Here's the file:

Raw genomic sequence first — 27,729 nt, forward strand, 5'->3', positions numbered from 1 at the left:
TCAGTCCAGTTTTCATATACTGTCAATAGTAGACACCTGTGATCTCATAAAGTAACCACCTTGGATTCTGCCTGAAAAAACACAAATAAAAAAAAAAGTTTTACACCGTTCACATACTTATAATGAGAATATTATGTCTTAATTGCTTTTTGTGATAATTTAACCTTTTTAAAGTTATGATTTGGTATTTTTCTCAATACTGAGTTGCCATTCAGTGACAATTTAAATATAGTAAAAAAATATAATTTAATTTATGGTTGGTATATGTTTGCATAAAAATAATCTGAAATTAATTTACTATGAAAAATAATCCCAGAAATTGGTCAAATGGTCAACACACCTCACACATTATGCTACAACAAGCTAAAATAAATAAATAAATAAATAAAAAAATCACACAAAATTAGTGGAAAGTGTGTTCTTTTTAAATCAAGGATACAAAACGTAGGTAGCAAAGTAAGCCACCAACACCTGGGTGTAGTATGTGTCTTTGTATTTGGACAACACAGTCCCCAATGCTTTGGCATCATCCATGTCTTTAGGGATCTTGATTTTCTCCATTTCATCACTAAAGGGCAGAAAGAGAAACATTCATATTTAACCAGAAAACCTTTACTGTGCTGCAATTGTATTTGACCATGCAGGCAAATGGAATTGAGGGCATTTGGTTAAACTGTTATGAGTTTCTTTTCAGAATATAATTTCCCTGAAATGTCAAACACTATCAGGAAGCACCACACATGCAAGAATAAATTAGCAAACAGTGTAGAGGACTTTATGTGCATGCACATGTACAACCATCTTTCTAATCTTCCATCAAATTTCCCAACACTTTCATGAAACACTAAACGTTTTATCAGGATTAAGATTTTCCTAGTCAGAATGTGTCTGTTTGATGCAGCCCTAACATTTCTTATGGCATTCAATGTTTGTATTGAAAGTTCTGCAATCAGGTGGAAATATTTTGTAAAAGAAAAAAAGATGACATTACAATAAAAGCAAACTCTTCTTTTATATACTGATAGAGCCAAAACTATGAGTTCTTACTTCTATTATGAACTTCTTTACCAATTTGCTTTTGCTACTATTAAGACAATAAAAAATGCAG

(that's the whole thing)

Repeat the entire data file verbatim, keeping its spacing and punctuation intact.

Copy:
Raw genomic sequence first — 27,729 nt, forward strand, 5'->3', positions numbered from 1 at the left:
TCAGTCCAGTTTTCATATACTGTCAATAGTAGACACCTGTGATCTCATAAAGTAACCACCTTGGATTCTGCCTGAAAAAACACAAATAAAAAAAAAAGTTTTACACCGTTCACATACTTATAATGAGAATATTATGTCTTAATTGCTTTTTGTGATAATTTAACCTTTTTAAAGTTATGATTTGGTATTTTTCTCAATACTGAGTTGCCATTCAGTGACAATTTAAATATAGTAAAAAAATATAATTTAATTTATGGTTGGTATATGTTTGCATAAAAATAATCTGAAATTAATTTACTATGAAAAATAATCCCAGAAATTGGTCAAATGGTCAACACACCTCACACATTATGCTACAACAAGCTAAAATAAATAAATAAATAAATAAAAAAATCACACAAAATTAGTGGAAAGTGTGTTCTTTTTAAATCAAGGATACAAAACGTAGGTAGCAAAGTAAGCCACCAACACCTGGGTGTAGTATGTGTCTTTGTATTTGGACAACACAGTCCCCAATGCTTTGGCATCATCCATGTCTTTAGGGATCTTGATTTTCTCCATTTCATCACTAAAGGGCAGAAAGAGAAACATTCATATTTAACCAGAAAACCTTTACTGTGCTGCAATTGTATTTGACCATGCAGGCAAATGGAATTGAGGGCATTTGGTTAAACTGTTATGAGTTTCTTTTCAGAATATAATTTCCCTGAAATGTCAAACACTATCAGGAAGCACCACACATGCAAGAATAAATTAGCAAACAGTGTAGAGGACTTTATGTGCATGCACATGTACAACCATCTTTCTAATCTTCCATCAAATTTCCCAACACTTTCATGAAACACTAAACGTTTTATCAGGATTAAGATTTTCCTAGTCAGAATGTGTCTGTTTGATGCAGCCCTAACATTTCTTATGGCATTCAATGTTTGTATTGAAAGTTCTGCAATCAGGTGGAAATATTTTGTAAAAGAAAAAAAGATGACATTACAATAAAAGCAAACTCTTCTTTTATATACTGATAGAGCCAAAACTATGAGTTCTTACTTCTATTATGAACTTCTTTACCAATTTGCTTTTGCTACTATTAAGACAATAAAAAATGCAG